In our my_cool_app cookbook we are using nginx_site definition from nginx cookbook.

Right now definitions continue working in Chef, but better to use LWRP (or HWRP) instead definition (in chapter «[sec:testing-foodcritic] » you will see warning about this).

Example

Let’s create definition in our my_cool_app cookbook. We will move our nginx conf creation into definition. Our code:

# create nginx config from temlate nginx.conf.erb
nginx_config = "#{node['nginx']['dir']}/sites-available/#{node['my_cool_app']['name']}.conf"
template nginx_config do
  source "nginx.conf.erb"
  mode "0644"
end

# activate conf in nginx
nginx_site "#{node['my_cool_app']['name']}.conf"

we moved to definition enable_web_site:

define :enable_web_site, :enable => true, :template => "site.conf.erb" do
  if params[:enable]
    # create nginx config from temlate nginx.conf.erb
    nginx_config = "#{node['nginx']['dir']}/sites-available/#{params[:name]}.conf"
    template nginx_config do
      source params[:template]
      mode "0644"
    end
    # activate conf in nginx
    nginx_site "#{params[:name]}.conf"
  else
    # deactivateconf in nginx
    nginx_site "#{params[:name]}.conf" do
      enable    false
    end
  end
end

And now we can replace code in [lst:cookbook-definitions-default1] by call of enable_web_site:

# enable website
enable_web_site node['my_cool_app']['name'] do
  template "nginx.conf.erb"
end

Now it remains to check how it works:

$ knife cookbook upload my_cool_app
Uploading my_cool_app    [0.1.0]
Uploaded 1 cookbook.

$ vagrant provision chef_second_client
...
INFO: template[/etc/nginx/sites-available/my_cool_app.conf] created file /etc/nginx/sites-available/my_cool_app.conf
INFO: template[/etc/nginx/sites-available/my_cool_app.conf] updated file contents /etc/nginx/sites-available/my_cool_app.conf
INFO: template[/etc/nginx/sites-available/my_cool_app.conf] mode changed to 644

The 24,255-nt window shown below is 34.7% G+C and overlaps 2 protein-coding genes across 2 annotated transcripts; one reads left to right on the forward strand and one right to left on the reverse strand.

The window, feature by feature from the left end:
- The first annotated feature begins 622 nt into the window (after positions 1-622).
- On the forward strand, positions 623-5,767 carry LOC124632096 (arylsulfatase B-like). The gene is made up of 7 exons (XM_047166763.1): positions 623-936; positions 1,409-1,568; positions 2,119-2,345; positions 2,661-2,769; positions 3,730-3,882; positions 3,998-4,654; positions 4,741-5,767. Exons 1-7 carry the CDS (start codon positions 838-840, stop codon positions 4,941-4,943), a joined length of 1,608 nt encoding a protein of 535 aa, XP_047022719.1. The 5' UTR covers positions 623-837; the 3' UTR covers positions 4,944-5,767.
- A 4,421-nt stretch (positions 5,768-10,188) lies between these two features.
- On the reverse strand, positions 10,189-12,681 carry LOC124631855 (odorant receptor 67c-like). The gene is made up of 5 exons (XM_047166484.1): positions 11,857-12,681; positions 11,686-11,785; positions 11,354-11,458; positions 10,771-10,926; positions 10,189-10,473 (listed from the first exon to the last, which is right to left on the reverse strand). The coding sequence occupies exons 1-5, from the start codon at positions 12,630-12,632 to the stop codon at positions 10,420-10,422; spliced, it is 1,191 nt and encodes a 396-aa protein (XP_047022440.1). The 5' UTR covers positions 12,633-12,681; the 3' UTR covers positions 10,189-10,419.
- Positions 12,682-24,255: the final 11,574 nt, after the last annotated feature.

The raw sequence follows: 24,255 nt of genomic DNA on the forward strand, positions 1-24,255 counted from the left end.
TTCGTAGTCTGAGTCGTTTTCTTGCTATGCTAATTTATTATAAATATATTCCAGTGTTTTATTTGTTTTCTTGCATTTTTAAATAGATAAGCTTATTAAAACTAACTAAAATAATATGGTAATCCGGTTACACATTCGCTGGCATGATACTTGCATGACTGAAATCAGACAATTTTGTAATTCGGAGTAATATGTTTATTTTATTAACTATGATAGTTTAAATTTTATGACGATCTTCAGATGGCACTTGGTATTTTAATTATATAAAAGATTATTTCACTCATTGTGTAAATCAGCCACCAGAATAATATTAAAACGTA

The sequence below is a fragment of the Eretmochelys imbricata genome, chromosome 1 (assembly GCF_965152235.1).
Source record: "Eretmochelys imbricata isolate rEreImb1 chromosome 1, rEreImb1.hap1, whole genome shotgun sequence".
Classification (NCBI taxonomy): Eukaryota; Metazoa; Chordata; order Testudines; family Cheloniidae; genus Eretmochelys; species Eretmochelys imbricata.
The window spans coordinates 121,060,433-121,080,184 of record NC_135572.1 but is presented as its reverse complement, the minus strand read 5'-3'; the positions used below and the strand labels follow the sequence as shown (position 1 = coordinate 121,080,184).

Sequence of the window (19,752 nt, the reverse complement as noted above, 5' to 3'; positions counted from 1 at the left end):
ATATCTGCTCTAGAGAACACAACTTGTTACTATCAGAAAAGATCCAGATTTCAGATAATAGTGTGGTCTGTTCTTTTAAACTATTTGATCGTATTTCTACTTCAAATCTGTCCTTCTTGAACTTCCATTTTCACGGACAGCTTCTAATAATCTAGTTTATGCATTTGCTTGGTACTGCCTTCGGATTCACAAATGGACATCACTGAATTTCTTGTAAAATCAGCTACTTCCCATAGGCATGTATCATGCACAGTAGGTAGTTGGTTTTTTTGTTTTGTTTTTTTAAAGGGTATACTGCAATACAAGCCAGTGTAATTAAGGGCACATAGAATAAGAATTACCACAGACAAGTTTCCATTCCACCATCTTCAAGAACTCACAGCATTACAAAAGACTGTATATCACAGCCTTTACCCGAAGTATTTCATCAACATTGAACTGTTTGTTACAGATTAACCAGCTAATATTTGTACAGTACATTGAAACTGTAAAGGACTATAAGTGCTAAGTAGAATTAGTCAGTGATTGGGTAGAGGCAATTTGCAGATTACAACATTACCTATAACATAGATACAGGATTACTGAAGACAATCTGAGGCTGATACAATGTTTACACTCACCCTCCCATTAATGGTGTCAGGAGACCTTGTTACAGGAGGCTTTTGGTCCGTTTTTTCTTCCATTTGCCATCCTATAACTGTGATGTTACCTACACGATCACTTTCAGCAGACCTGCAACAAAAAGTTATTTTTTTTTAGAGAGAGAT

INFO: execute[nxensite my_cool_app.conf] ran successfully
...

As you can see our definition works as expected.

Ohai

Ohai detects data about your operating system. It can be used standalone, but its primary purpose is to provide node data to Chef.

When invoked, it collects detailed, extensible information about the machine it’s running on, including Chef configuration, hostname, FQDN, networking, memory, CPU, platform, and kernel data.

When Chef configures the node object during each Chef run, these attributes are used by the chef-client to ensure that certain properties remain unchanged. These properties are also referred to as automatic attributes (which, as you remember, impossible to override by attributes from cookbooks, environments, roles and nodes). For example:

node['platform'] # The platform on which a node is running. This attribute helps determine which providers will be used.
node['platform_version']  # The version of the platform. This attribute helps determine which providers will be used.
node['hostname']  # The host name for the node.

Example

Let’s create new recipe, which will use Ohai attributes and create our own Ohai attributes.

Recipe node

First of all, we will create new recipe «node», which will install Node.js on nodes in our my_cool_app cookbook.

New default attributes:

default['my_cool_app']['nodejs']['version'] = '0.10.26'